In my R code below, I'm wondering why $sd$ of N and K are larger than U?

Aren't we just manipulating the $means$ of these normal distributions, so why $sd$ changes as well?

n <- 1e5
U <- rnorm( n )         # sd = 1.00
N <- rnorm( n , U )     # sd = 1.41
M <- rnorm( n , U )     # sd = 1.41
K <- rnorm( n , N - M ) # sd = 1.73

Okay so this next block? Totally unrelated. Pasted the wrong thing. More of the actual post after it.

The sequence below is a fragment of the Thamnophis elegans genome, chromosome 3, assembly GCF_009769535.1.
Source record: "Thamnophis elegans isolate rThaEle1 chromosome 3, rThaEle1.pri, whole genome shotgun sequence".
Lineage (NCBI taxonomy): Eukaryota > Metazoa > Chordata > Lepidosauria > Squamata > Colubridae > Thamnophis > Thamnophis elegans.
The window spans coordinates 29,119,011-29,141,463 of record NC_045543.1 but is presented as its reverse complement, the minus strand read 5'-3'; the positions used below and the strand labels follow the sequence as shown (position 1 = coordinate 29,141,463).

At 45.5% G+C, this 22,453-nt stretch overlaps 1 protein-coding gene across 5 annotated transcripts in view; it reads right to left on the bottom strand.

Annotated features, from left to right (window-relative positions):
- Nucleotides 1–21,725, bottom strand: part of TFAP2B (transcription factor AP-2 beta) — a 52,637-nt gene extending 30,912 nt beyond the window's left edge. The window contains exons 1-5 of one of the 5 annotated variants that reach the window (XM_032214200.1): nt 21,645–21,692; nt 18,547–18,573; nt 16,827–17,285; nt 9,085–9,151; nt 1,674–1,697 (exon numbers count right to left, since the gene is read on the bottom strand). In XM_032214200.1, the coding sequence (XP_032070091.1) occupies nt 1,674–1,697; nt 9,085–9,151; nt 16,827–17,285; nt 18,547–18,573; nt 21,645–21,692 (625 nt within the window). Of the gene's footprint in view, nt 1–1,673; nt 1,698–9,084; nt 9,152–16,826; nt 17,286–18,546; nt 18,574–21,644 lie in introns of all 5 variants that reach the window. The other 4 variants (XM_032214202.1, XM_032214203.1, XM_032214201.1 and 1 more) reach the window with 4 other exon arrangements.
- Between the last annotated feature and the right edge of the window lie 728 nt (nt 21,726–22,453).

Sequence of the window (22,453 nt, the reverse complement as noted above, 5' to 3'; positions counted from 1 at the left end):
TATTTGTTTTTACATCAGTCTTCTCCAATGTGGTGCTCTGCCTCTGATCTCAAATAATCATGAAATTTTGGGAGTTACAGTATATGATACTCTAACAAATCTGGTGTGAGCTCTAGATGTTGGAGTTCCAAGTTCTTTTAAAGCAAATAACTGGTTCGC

sapply(list(U, N, M, K), sd)   # get the `sd`s
  • $\begingroup$ Note that the SDs for N and M are each $\sqrt 2$, and for K is $\sqrt 3$. $\endgroup$
    – EdM
    Jan 25, 2019 at 17:27

1 Answer 1


$N$ containts the realisations of 10000 random variables, each with a different mean. Therefore, the observed deviations from the average are higher. Same goes for $M,K$.

If you calculate sd(N-U), you should get something close to 1.


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